The fashion industry has fallen short in creating clothes that fit all bodies and genders. Two years ago, longtime friends Mere Abrams and Anna Graham set out to change that.
Last March, Abrams and Graham launched Urbody, a clothing line with seven staple undergarments for any wardrobe. Lots of clothing brands talk about fit. But Urbody thinks about fit specifically with the trans and nonbinary community in mind. According to Abrams and Graham, making inclusive styles required them to educate manufacturing partners on everything from inclusive terminology to fit, and ultimately to change the design process as they knew it.
Abrams had the idea to start Urbody for both personal and professional reasons. Abrams, who identifies as nonbinary, had a hard time “finding underwear and those core basics that we use to layer clothes on top of that’s self-affirming.” Abrams, who also worked as a clinical social worker for queer, transgender, and gender-exploring youth and adults, heard the same thing from clients. Abrams says there has been a lot of progress in the mental health and medical space over the past 10 years, but no one “paid attention to the role fashion and clothing plays in mental health and our relationship to our body and identity.” That realization prompted the collaboration with Graham, who has experience in the fashion industry, to fill the gap.
The extensive R&D phase took place over two years. Abrams and Graham interviewed people from the trans and nonbinary community, did market research, and conducted surveys that “informed every piece of our collection,” Graham says. The specifics of the design and production process, however, would be their biggest challenge.
Even developing relationships with manufacturers required them to define core understandings. Abrams recalls walking into fittings and defining key concepts like gender identity, what it means to be transgender, and the importance of pronouns. “What didn’t we have to address?” Abrams says. They wanted to make sure that community members felt respected, seen, and understood—whether in the manufacturing process, during fittings, or while shooting product images. “We believe that this push towards inclusivity, awareness, and understanding has to happen at every level of the industry,” Abrams says.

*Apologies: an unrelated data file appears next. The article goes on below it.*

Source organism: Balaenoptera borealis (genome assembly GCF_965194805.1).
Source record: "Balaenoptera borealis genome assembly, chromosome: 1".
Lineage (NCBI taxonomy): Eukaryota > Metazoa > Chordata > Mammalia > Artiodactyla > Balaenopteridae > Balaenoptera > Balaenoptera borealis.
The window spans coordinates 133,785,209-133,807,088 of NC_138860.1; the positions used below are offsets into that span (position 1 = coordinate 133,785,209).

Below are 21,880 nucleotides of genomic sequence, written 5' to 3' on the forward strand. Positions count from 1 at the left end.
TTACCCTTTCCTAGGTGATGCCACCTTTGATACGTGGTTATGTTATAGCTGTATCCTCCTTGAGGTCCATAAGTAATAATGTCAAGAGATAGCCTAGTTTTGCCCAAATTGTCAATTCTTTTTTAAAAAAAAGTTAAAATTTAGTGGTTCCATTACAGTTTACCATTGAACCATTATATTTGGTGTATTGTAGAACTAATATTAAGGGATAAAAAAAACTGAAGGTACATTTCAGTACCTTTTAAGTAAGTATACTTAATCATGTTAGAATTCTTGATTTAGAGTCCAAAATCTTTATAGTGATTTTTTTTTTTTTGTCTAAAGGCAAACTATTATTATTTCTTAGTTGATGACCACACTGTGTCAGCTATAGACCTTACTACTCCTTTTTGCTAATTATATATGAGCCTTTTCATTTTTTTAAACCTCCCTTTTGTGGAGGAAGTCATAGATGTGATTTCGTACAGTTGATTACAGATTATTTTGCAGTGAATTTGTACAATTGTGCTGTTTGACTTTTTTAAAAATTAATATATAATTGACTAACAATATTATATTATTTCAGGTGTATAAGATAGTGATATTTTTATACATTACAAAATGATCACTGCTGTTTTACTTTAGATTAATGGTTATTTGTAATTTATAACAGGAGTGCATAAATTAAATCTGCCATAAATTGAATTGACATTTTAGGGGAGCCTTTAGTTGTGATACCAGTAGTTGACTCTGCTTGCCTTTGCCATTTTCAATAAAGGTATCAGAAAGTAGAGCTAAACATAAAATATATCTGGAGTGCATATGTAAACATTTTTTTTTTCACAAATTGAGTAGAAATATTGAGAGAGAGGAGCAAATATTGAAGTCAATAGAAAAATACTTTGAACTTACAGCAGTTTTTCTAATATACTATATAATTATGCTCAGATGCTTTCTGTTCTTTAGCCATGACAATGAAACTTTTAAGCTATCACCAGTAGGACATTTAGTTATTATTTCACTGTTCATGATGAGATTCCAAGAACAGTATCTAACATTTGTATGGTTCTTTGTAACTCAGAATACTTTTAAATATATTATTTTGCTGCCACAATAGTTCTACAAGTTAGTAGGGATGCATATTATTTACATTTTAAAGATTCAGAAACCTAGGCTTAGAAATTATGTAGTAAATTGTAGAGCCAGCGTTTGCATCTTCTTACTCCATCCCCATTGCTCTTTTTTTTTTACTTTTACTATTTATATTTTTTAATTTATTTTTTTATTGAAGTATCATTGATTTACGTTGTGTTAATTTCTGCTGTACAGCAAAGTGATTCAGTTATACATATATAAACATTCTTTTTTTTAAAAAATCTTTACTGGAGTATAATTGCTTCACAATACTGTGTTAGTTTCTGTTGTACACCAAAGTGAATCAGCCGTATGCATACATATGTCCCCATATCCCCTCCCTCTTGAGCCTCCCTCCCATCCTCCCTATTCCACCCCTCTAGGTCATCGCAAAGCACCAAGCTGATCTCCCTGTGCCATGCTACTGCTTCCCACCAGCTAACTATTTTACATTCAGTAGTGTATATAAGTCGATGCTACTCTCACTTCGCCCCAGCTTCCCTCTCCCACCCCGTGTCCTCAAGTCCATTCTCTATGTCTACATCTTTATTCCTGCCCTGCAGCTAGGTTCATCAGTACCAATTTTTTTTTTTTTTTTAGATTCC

When designing collections, fashion brands typically rely on existing templates that determine how garments are sized and made. But when designing for the trans and nonbinary community, these had to go. “Templates are very gendered in men’s and women’s fashion,” Graham says, noting that there’s often an hourglass shape for women’s clothing and a boxy one for more masculine clothing. Those templates “didn’t fit our brand,” she says. “We had to re-create our grading and sizing of the template using fit models across the gender spectrum.” They measured the body in different places, shifted the proportions, and redesigned the template to meet the needs of the community they were targeting.
Abrams calls fit one of the brands core values, even above style, which they kept simple and classic. And fit plays out in a few ways. Take the compression top. According to Graham, traditional binders, which some transgender men or gender nonconforming individuals use to give the appearance of a flatter chest, are meant to be worn only for about eight hours a day. The Urbody compression top is a bit more giving, so it can be worn for longer periods and during more strenuous activity, like exercising. It also has subtle design details to make it versatile: a low-cut neckline, so it can be worn with a button-down shirt, and a thin, racer-back strap.
These kinds of details were critical to other garments, too. Both of Urbody’s boxer styles have a wider, reinforced waistband that creates a straighter silhouette through the hips and waist. Since boxers are often worn by cis men, they’re designed with those assumed proportions in mind. Adjusting the design helps improve the fit for people with different body types. Graham and Abrams also talked with a technical designer about creating a bikini for those with external genitalia, so it doesn’t gap, and leggings with a built-in thong that’s smoothing and less revealing.
Prices for the line range between $40 and $88. There’s also a plan to launch two T-shirts, each with a unique fit, for Pride.
Urbody’s launch collection shows how design details like a simple seam matter, and how fit is about more than just aesthetics—it’s also important for mental health and identity. “It was about helping people who don’t typically feel seen and have something for them,” Abrams says. “The wrong fit can help facilitate negative feelings about one’s body [and] identity. We wanted to create something that didn’t just feel good, but facilitated health and well-being and a positive relationship with one’s body.”